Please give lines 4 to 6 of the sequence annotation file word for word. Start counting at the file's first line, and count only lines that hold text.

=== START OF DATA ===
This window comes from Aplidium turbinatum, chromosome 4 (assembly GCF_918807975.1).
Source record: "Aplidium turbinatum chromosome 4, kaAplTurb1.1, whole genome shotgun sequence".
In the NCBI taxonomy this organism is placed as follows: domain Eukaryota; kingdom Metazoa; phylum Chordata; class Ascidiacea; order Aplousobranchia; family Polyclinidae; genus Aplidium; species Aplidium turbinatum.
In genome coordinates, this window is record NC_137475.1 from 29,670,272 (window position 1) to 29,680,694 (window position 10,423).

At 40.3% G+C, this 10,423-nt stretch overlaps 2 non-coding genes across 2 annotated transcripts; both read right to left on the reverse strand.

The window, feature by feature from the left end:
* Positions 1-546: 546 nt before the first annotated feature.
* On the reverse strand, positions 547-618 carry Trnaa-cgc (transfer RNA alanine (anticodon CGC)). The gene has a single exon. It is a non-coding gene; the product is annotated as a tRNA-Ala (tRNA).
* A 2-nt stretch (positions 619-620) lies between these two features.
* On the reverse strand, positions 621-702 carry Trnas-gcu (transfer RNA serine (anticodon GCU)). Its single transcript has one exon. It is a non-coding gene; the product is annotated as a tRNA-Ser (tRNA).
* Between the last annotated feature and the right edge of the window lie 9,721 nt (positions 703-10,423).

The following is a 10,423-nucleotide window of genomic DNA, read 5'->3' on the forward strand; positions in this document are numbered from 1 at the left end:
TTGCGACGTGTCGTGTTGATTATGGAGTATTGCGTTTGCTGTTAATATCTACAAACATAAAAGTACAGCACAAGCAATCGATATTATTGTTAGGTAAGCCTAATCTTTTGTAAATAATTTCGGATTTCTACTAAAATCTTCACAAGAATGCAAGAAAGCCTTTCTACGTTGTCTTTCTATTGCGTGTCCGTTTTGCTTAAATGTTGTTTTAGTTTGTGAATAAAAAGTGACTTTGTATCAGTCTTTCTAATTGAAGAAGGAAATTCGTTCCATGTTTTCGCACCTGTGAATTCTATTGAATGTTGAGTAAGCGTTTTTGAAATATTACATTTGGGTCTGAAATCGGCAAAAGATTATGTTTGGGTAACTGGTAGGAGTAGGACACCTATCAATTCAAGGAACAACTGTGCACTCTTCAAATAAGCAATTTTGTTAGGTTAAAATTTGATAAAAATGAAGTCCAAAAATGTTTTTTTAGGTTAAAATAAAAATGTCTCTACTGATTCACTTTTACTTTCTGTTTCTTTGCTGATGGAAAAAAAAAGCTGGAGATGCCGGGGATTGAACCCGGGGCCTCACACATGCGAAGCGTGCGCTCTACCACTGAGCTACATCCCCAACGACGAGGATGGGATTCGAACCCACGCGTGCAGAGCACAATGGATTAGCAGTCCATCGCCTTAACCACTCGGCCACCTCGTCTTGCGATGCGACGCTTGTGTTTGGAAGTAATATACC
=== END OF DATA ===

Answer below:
In genome coordinates, this window is record NC_137475.1 from 29,670,272 (window position 1) to 29,680,694 (window position 10,423).

At 40.3% G+C, this 10,423-nt stretch overlaps 2 non-coding genes across 2 annotated transcripts; both read right to left on the reverse strand.

The window, feature by feature from the left end: